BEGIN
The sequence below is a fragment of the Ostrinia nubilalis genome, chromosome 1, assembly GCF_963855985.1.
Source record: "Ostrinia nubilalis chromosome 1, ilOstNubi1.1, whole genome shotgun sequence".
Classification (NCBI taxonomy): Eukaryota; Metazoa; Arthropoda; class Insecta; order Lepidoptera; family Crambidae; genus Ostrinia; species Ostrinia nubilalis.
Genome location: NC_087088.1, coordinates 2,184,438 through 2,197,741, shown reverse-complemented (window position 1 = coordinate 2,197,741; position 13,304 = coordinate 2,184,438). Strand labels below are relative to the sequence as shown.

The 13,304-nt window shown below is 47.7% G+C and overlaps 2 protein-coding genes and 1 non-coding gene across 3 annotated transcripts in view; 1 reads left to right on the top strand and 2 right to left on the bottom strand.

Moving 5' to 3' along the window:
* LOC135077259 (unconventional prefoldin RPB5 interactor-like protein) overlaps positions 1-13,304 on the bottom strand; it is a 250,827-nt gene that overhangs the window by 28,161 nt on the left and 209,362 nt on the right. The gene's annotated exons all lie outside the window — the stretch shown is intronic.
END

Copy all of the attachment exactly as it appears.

The sequence below is a fragment of the Ostrinia nubilalis genome, chromosome 1, assembly GCF_963855985.1.
Source record: "Ostrinia nubilalis chromosome 1, ilOstNubi1.1, whole genome shotgun sequence".
Classification (NCBI taxonomy): Eukaryota; Metazoa; Arthropoda; class Insecta; order Lepidoptera; family Crambidae; genus Ostrinia; species Ostrinia nubilalis.
Genome location: NC_087088.1, coordinates 2,184,438 through 2,197,741, shown reverse-complemented (window position 1 = coordinate 2,197,741; position 13,304 = coordinate 2,184,438). Strand labels below are relative to the sequence as shown.

The 13,304-nt window shown below is 47.7% G+C and overlaps 2 protein-coding genes and 1 non-coding gene across 3 annotated transcripts in view; 1 reads left to right on the top strand and 2 right to left on the bottom strand.

Moving 5' to 3' along the window:
* LOC135077259 (unconventional prefoldin RPB5 interactor-like protein) overlaps positions 1-13,304 on the bottom strand; it is a 250,827-nt gene that overhangs the window by 28,161 nt on the left and 209,362 nt on the right. The gene's annotated exons all lie outside the window — the stretch shown is intronic.